The Word Among Us

Easter 2012 Issue

The Right Tool for the Job

A new book helps us find healing from life's hurts.

By: Franne Vanicelli

The Right Tool for the Job: A new book helps us find healing from life's hurts. by Franne Vanicelli

Who doesn’t love a tool that works? Whether you’re a master carver wielding a specialized chisel or a kid using a child-size hammer to pound your first nail, the right tool makes all the difference.

I especially love tools that are effec­tive for my own life and for my work as a personal life and family coach. In both, I meet the topics of hurt and forgiveness often. “He hurt me so much—how can I forgive him?” And, “I was so thoughtless. How can she forgive me?” And, “Why give my life to God, when he would allow this?”

If you’ve had these struggles too, you’ll find help in Anne Costa’s new book, Lord, I Hurt! The Grace of Forgiveness and the Road to Healing. This is no self-help guide with quick fixes, but “a tool for self reflection as you work toward healing, forgiveness, and freedom.” That’s the kind of tool I like to work with!

Costa’s book falls into three parts. The first explores forgiveness—what it is and what it means. The second addresses obstacles such as anger, fear, and grief, and offers paths to healing. The third contains prayers and resources. Each chapter includes real-life stories and ends with a “For Your Reflection” feature that suggests prayer exercises, Scripture readings, and very practical steps for moving ahead. This section is invaluable! We can think and talk about forgiveness and healing all we want, but with­out prayer and action, nothing will change.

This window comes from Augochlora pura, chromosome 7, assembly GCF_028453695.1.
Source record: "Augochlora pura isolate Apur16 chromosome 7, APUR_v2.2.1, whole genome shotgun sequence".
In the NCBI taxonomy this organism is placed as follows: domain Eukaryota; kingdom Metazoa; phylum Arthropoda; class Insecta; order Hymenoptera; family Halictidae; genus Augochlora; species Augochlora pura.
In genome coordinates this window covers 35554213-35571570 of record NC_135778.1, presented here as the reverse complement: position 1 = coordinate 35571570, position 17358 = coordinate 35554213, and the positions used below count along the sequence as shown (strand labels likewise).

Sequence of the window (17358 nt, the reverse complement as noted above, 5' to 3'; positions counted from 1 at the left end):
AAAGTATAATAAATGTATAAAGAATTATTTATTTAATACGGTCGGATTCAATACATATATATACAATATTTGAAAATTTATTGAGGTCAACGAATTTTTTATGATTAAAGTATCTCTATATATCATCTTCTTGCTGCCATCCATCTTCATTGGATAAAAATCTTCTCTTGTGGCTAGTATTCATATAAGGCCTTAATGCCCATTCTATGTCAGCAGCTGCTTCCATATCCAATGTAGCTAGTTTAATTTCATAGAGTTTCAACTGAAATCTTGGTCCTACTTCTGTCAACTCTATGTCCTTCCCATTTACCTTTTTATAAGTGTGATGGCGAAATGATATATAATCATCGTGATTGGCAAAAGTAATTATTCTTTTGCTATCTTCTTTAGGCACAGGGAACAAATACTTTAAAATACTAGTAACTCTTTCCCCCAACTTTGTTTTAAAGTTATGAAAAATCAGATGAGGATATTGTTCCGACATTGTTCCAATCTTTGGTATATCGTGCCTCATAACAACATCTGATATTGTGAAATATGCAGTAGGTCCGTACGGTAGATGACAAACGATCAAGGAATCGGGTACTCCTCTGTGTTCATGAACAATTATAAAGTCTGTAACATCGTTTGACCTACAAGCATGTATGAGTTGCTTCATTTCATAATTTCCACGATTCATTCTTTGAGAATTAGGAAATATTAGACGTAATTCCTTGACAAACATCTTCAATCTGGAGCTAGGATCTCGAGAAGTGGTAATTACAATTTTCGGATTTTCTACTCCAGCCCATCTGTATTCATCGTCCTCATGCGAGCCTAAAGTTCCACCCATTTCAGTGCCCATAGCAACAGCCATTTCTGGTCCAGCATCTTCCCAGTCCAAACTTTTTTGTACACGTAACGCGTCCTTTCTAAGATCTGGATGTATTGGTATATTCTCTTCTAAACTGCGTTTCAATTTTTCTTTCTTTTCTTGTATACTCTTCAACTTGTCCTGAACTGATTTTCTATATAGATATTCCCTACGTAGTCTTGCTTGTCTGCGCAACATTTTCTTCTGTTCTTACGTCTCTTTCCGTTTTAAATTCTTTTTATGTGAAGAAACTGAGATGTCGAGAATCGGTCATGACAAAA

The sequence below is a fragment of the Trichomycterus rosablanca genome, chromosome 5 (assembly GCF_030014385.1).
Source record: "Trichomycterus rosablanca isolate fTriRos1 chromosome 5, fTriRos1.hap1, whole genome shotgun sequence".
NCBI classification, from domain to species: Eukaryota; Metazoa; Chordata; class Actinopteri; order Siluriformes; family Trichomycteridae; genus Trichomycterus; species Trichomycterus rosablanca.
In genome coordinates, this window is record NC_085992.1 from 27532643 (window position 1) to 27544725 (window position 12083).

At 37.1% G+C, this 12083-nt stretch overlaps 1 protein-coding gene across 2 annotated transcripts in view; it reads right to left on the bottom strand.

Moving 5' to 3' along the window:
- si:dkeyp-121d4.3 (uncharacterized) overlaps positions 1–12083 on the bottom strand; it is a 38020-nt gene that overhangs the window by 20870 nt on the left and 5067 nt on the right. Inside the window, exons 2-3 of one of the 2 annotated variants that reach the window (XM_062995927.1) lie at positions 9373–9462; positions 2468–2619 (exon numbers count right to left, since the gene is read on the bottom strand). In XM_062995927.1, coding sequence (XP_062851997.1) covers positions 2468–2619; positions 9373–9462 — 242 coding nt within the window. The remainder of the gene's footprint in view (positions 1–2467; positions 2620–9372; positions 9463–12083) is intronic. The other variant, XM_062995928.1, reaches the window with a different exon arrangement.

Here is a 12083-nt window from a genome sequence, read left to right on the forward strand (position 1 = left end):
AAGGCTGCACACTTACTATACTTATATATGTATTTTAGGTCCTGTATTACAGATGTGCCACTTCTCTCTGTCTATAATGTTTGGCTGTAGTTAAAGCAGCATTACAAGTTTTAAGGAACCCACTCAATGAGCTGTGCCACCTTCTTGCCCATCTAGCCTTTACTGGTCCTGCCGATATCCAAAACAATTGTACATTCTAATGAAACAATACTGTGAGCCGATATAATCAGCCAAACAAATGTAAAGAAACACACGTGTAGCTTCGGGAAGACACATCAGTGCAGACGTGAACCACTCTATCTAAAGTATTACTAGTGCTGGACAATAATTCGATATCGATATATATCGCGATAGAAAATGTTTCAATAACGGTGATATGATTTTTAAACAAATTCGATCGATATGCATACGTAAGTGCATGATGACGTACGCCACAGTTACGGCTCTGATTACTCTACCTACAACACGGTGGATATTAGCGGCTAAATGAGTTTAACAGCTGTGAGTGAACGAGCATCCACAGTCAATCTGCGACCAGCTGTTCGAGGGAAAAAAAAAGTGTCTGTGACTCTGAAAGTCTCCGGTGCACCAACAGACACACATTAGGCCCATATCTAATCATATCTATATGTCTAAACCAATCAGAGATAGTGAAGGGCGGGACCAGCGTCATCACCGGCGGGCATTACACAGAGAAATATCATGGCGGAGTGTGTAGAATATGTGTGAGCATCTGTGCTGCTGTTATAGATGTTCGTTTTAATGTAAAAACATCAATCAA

Anne Costa is an experienced spir­itual coach and social worker. She is especially credible, though, because she has dealt with her own hurts— both self-inflicted and those caused by others. She has faced paralyzing depression and fears so acute that she once required hospitalization—and has come through it strengthened by God’s healing grace. This jour­ney began when she admitted: “Dear Lord, . . . I hurt!”

Grit and Grace. Costa cautions that denying pain does not make the problem go away but keeps it buried, still alive and dangerous! You can’t resolve what you refuse to acknowl­edge, though. My simple way of remembering this is: Feel (the pain)! Reveal (the cause)! Deal (with it)! Costa urges that we do this in God’s presence, trusting him with our deep­est hurts and greatest fears. “Get real” with God, she says. “He will not put us to shame. . . . He will give us all the help and wisdom we need to heal.”

Costa herself “gets real” in addressing difficult questions about forgiveness:

  •  What does it mean to forgive?

  •  How do I know I’ve truly forgiven?

  •  What if the same person continues to hurt me?

  •  Does forgiving mean forgetting about it or giving in, no matter what?

Especially helpful is her dispelling of the misconception that our forgive­ness must be automatic and instant. I know from my coaching that this is a recipe for disaster! True forgiveness is not easy, simple, and straightfor­ ward, Costa insists. It’s a spiritual work in progress. It takes a combi­ nation of “our grit and God’s grace.” Fortunately, God allows us many opportunities to learn this skill and benefit from it. And “the more we forgive, the easier it becomes.” Such good news! As forgiveness changes us, the more consistently we make choices that lead to eternal life.